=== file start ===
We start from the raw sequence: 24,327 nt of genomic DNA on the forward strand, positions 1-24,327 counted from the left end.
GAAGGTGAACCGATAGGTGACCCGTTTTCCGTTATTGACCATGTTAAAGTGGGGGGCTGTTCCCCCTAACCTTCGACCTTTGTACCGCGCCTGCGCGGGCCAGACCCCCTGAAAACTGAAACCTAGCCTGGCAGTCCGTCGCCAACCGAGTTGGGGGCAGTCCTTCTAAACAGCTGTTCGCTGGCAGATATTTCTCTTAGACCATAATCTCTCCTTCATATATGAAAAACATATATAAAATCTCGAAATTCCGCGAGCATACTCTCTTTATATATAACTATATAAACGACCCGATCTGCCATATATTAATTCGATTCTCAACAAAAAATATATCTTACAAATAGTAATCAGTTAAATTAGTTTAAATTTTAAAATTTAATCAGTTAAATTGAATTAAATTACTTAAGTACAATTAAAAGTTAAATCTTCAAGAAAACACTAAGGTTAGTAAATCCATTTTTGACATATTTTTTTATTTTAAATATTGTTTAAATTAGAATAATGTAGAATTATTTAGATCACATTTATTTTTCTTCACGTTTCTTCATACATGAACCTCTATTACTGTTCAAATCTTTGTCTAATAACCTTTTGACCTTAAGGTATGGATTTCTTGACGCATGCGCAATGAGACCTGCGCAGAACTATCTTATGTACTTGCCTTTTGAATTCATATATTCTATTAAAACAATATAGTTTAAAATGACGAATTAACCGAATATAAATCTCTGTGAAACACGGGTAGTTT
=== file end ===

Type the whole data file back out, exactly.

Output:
We start from the raw sequence: 24,327 nt of genomic DNA on the forward strand, positions 1-24,327 counted from the left end.
GAAGGTGAACCGATAGGTGACCCGTTTTCCGTTATTGACCATGTTAAAGTGGGGGGCTGTTCCCCCTAACCTTCGACCTTTGTACCGCGCCTGCGCGGGCCAGACCCCCTGAAAACTGAAACCTAGCCTGGCAGTCCGTCGCCAACCGAGTTGGGGGCAGTCCTTCTAAACAGCTGTTCGCTGGCAGATATTTCTCTTAGACCATAATCTCTCCTTCATATATGAAAAACATATATAAAATCTCGAAATTCCGCGAGCATACTCTCTTTATATATAACTATATAAACGACCCGATCTGCCATATATTAATTCGATTCTCAACAAAAAATATATCTTACAAATAGTAATCAGTTAAATTAGTTTAAATTTTAAAATTTAATCAGTTAAATTGAATTAAATTACTTAAGTACAATTAAAAGTTAAATCTTCAAGAAAACACTAAGGTTAGTAAATCCATTTTTGACATATTTTTTTATTTTAAATATTGTTTAAATTAGAATAATGTAGAATTATTTAGATCACATTTATTTTTCTTCACGTTTCTTCATACATGAACCTCTATTACTGTTCAAATCTTTGTCTAATAACCTTTTGACCTTAAGGTATGGATTTCTTGACGCATGCGCAATGAGACCTGCGCAGAACTATCTTATGTACTTGCCTTTTGAATTCATATATTCTATTAAAACAATATAGTTTAAAATGACGAATTAACCGAATATAAATCTCTGTGAAACACGGGTAGTTT